As a result of that tendency to interpret “fair notice” so narrowly, judges dismiss most cases against officers on technical legal grounds rather than having a jury weigh the merits of the case.
HB 1025 would end that practice, and it would allow people who win cases against bad cops to recover attorney’s fees in the process.
At a press conference last month, Maya Manus of the Urban League explained that the people who sue bad cops want more than money. Getting their day in court allows victims to force police departments to turn over evidence and other information about the violation of the victim’s civil rights in a fight for “answers, damages, and justice.”
Tough Battle Ahead
Despite Rep. Thai’s success in getting a similar bill passed out of the House’s Civil Rights & Judiciary Committee in 2021, ending qualified immunity will likely be a tough battle this year.
A Washington Post review found that police officers and their unions successfully killed or neutered nearly every attempt by state legislatures to end qualified immunity following the murder of George Floyd. Police lobbyists convinced both red and blue states that officers would go bankrupt and leave the force in droves if states started allowing people to sue police for violating civil rights.
Colorado was the lone exception, and its bill only passed because its legislature was still in session when protests over Floyd’s murder erupted nationwide.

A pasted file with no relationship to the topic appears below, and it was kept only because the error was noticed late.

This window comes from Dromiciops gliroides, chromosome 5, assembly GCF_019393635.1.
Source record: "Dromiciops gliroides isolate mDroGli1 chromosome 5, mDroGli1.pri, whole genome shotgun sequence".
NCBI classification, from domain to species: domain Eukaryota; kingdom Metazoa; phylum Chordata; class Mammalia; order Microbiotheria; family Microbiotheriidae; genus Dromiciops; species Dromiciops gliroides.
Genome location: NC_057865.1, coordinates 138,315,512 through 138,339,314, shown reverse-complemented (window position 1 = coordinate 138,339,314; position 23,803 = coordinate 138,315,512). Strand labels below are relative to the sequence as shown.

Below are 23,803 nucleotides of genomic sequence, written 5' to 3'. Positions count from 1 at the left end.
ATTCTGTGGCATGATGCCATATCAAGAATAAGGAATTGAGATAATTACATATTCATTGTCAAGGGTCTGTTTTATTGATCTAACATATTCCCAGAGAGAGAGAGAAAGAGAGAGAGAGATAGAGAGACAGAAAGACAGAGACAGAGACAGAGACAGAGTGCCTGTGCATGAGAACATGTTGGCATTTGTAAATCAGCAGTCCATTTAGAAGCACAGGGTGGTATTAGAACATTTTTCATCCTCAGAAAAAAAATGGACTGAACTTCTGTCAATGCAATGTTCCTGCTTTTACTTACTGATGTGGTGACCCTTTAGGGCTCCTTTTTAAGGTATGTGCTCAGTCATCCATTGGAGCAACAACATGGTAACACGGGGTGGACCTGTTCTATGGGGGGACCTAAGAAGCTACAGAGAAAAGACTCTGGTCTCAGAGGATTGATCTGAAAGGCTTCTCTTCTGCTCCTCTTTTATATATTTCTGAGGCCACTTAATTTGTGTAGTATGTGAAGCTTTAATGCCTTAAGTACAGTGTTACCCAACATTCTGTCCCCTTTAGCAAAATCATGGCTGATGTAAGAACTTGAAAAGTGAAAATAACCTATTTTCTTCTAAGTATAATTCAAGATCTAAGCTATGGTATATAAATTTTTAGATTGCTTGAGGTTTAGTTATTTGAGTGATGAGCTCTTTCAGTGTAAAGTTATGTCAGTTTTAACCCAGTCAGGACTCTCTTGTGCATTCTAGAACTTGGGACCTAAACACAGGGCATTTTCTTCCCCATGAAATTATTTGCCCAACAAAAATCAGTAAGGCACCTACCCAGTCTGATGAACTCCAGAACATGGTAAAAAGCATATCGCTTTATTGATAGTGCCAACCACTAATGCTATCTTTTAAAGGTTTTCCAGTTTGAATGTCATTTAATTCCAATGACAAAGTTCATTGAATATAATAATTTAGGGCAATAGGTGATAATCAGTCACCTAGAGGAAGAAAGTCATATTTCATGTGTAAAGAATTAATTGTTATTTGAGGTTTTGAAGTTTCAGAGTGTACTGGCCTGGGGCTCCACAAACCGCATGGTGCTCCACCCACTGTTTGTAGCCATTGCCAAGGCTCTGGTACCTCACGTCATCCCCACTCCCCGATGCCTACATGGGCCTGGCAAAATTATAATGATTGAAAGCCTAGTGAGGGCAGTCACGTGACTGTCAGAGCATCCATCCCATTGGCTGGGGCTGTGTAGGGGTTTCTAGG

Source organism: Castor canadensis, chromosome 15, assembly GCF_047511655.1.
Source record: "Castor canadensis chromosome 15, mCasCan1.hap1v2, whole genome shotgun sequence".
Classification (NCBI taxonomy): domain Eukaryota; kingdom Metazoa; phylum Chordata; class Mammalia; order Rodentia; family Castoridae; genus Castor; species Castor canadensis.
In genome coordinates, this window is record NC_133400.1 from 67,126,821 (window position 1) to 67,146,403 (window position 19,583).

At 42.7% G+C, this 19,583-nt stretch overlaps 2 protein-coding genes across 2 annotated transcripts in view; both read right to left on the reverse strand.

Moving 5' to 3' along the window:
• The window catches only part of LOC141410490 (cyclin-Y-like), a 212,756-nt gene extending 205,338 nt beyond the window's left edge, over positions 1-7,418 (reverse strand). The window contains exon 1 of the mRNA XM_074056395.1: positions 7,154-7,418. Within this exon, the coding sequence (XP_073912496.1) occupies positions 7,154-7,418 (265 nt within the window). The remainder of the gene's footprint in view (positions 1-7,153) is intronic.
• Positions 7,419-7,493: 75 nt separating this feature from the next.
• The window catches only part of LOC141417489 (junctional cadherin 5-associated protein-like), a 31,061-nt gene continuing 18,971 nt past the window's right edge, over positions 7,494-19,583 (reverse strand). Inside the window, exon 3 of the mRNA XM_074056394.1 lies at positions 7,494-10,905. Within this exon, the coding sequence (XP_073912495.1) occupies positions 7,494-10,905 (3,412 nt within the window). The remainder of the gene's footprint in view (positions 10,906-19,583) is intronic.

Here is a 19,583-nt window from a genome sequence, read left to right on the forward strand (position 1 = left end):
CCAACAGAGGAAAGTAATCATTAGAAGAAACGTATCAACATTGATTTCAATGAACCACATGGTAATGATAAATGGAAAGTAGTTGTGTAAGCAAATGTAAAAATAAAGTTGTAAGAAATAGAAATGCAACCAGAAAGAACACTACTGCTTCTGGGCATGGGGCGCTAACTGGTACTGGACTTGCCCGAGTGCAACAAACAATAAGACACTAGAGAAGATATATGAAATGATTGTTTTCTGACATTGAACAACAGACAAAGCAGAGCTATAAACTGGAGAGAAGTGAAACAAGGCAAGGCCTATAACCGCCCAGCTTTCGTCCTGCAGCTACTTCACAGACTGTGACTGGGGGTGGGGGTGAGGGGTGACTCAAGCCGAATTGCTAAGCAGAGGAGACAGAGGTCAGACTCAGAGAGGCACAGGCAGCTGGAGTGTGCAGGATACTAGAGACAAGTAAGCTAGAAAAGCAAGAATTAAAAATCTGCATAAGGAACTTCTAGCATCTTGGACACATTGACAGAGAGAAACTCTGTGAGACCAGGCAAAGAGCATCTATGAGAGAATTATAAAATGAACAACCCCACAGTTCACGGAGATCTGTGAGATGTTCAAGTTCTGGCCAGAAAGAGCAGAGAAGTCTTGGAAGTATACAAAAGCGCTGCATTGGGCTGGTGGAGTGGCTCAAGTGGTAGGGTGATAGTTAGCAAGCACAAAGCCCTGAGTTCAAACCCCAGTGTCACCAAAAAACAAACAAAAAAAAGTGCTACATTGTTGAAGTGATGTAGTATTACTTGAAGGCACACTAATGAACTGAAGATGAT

At a committee hearing last year, Colorado State Representative Leslie Herod told Washington’s lawmakers that the dire warnings from police lobbyists didn’t pan out in her state. She testified that Colorado’s ban on qualified immunity did not lead to an increase in cops quitting their jobs or to a flood of lawsuits against police departments. Instead, she said, Colorado actually saw fewer cops leave their jobs in 2020 than in prior years.
But it’s not just the cops who took issue with the proposed legislation the last time it was up for consideration in Olympia. The Washington Association of Counties and the Washington Association of Cities both sent lobbyists to testify against Rep. Thai’s bill in 2022 out of concern that the new cause of action could result in significant costs to local governments. That’s because the bill gives some measure of protection to individual cops by sticking their employer (i.e. the cities and counties) with the tab for any judgment against them if they were following a department regulation or policy when violating someone’s civil rights.
After including that protection, Rep. Thai won over an unlikely ally in her quest to end qualified immunity. At that committee hearing last year, Michael Transue of the Washington State Fraternal Order of Police testified in support of the bill, noting that his organization was “strongly encouraged” by the work Rep. Thai has done to address their concerns in the bill.
Now, it will be up to Rep. Thai’s Democratic colleagues in Olympia to decide if giving victims of police misconduct their day in court is enough of a priority to overcome what will surely be a fierce lobbying effort in opposition by the same groups who opposed the reform last year.